Discussion of movies and ReelThoughts topics

It is currently Sun Sep 21, 2014 4:53 am




Post new topic Reply to topic  [ 7 posts ] 
5 8½ 1963 
Author Message
Post 5 8½ 1963
From Zeppelin on the cinematic journey

Federico Fellini's 8 1/2 is not only the best film I've seen yet on my journey, it's also the first film I've seen since A Clockwork Orange which could be considered a contender for my favorite movie of all time. Sitting at a lofty No. 5 on the top 1000 films of all time, 8 1/2 is Fellini's study of art, responsibility, conformity and himself. Along with that, 8 1/2 is a visual and technical masterpiece, containing some images and scenes which I imagine I won't forgot till the day I die. Film is, in it's essence, a visual medium, and films which us their images to discuss their ideas are the ones which tend to succeed the most, and 8 1/2 exceels in that regard, rooting it's characters in fantastic yet relatable experiences and dreams sequences. I said in my recount of Blue Velvet that each of the films I've seen on my journey have been at least interesting in a technical regard, but 8 1/2 is more than that. It uses it's technical wizardry to draw the viewer into the emotionally exhausted, cerebral world of Guido, inspiring both the mind and the heart in a journey into self-ignorance and eventual discovery of intense power.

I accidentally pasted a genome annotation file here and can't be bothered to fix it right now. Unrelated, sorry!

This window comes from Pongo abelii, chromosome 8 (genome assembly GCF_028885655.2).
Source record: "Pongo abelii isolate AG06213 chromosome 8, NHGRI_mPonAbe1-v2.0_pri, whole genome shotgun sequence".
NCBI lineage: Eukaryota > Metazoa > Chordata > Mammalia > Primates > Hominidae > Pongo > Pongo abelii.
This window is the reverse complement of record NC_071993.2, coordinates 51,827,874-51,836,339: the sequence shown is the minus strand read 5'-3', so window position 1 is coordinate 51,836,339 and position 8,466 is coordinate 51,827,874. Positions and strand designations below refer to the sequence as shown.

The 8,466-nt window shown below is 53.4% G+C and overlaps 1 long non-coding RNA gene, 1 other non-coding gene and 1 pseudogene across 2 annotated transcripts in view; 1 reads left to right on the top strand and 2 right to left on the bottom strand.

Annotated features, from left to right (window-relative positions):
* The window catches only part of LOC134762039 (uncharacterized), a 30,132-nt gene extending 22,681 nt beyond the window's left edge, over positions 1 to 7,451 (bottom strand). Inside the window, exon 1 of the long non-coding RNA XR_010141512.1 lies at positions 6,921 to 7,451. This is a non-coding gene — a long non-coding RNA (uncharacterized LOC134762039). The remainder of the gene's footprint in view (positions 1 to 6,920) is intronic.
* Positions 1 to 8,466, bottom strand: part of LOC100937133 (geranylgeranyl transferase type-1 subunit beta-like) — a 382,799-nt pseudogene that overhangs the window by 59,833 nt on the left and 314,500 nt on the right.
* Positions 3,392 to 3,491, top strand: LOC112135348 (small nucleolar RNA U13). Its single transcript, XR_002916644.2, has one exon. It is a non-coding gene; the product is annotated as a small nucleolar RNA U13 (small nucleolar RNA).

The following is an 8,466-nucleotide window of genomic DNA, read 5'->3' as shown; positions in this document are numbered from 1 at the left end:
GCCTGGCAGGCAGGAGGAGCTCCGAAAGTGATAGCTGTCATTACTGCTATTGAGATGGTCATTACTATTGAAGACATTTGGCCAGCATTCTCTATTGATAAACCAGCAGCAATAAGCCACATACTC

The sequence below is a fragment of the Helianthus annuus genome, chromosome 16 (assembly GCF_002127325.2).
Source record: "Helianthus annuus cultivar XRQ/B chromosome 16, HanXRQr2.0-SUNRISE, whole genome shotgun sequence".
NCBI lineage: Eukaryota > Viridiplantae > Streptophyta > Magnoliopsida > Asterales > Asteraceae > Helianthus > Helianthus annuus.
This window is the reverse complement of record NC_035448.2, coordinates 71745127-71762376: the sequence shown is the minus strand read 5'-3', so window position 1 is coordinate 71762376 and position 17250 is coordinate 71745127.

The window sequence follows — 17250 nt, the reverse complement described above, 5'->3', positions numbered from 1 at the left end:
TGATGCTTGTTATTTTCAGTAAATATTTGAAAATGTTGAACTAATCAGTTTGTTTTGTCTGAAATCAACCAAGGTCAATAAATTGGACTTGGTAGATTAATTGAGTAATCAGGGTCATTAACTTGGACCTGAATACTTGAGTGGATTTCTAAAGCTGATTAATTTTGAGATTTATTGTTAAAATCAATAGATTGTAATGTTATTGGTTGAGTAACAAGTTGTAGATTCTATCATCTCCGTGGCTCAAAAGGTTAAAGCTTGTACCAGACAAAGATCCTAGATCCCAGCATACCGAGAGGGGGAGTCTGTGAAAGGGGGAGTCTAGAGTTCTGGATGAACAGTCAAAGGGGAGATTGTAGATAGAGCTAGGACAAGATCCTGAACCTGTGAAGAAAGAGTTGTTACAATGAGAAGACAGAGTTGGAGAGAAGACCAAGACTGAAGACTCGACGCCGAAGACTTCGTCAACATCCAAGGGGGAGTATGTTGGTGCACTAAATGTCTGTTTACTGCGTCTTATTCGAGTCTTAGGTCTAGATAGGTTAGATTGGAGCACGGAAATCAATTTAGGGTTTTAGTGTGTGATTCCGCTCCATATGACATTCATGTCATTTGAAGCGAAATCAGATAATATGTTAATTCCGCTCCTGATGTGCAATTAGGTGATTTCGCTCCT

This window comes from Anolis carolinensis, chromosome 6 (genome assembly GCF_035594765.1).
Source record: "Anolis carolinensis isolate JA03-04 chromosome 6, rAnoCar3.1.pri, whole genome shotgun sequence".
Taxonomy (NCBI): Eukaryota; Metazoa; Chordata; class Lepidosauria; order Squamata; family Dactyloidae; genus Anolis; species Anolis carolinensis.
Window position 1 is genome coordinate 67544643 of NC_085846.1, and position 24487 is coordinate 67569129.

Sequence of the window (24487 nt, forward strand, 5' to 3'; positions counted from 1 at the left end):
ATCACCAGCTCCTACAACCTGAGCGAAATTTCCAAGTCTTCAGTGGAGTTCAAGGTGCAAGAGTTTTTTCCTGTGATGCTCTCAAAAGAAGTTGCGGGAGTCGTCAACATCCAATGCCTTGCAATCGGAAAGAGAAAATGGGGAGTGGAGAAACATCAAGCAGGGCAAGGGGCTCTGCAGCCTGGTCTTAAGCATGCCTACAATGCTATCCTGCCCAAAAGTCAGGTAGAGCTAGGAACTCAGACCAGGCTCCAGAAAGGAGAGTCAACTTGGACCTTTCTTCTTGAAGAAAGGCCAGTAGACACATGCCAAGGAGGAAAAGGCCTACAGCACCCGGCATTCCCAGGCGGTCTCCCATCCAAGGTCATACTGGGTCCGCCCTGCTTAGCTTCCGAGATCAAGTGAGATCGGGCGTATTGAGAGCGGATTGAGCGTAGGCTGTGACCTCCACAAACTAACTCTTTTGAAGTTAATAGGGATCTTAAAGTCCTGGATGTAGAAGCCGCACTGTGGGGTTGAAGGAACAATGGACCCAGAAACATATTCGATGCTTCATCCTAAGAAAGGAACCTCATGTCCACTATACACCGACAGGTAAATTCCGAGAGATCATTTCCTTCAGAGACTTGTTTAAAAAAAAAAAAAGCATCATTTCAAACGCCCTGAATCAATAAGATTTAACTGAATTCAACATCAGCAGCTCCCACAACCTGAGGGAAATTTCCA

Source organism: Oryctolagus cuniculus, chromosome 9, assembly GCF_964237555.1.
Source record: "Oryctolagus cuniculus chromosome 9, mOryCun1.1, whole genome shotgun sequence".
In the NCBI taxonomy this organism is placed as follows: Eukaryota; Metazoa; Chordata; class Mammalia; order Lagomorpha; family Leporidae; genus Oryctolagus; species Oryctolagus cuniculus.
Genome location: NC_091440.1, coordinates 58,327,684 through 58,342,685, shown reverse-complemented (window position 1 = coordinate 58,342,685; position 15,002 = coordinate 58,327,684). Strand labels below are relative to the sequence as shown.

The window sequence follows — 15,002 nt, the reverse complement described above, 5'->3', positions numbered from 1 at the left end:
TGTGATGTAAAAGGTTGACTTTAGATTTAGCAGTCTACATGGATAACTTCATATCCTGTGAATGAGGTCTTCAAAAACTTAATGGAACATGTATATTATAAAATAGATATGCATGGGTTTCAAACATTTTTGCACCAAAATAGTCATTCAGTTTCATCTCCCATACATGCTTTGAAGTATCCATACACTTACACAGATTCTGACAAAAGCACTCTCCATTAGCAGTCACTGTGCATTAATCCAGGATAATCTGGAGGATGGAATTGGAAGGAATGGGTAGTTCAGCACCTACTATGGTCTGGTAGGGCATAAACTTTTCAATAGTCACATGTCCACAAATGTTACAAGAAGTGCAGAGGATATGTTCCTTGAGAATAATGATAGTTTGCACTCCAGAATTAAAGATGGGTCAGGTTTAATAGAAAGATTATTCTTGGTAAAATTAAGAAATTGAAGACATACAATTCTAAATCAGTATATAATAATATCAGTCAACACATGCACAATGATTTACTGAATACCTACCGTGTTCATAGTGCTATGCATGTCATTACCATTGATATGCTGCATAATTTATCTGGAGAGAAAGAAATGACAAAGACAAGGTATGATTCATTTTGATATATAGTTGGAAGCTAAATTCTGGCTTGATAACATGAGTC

I haven't even touched on Marcello Mastroianni amazing acting or gone into depth into the ideas present in 8 1/2, but honestly I don't want to. Even a week later I'm speechless, and humbled. 8 1/2 is still swimming around in my head. A true masterpiece. 10/10


Tue Jul 21, 2009 1:15 am
Cinematographer
User avatar

Joined: Sun Mar 01, 2009 9:17 pm
Posts: 529
Post Re: 5 8½ 1963
Alright, I'm going to pull this thread up from the bottom of the forum. We need something other than the Scorsese threads.

8 1/2 was one of the first films that I saw on the cinematic journey, and it was also my first Fellini film. I knew nothing about it when I saw it. I did not know who Fellini was. On the DVD, there was an introduction by Terry Gilliam, director of 12 Monkeys, one of my favorite movies. So right there, I was hopeful. He made it sound like it had influenced him on a very personal level and that it had a lot to say about film making in general.

Hmm...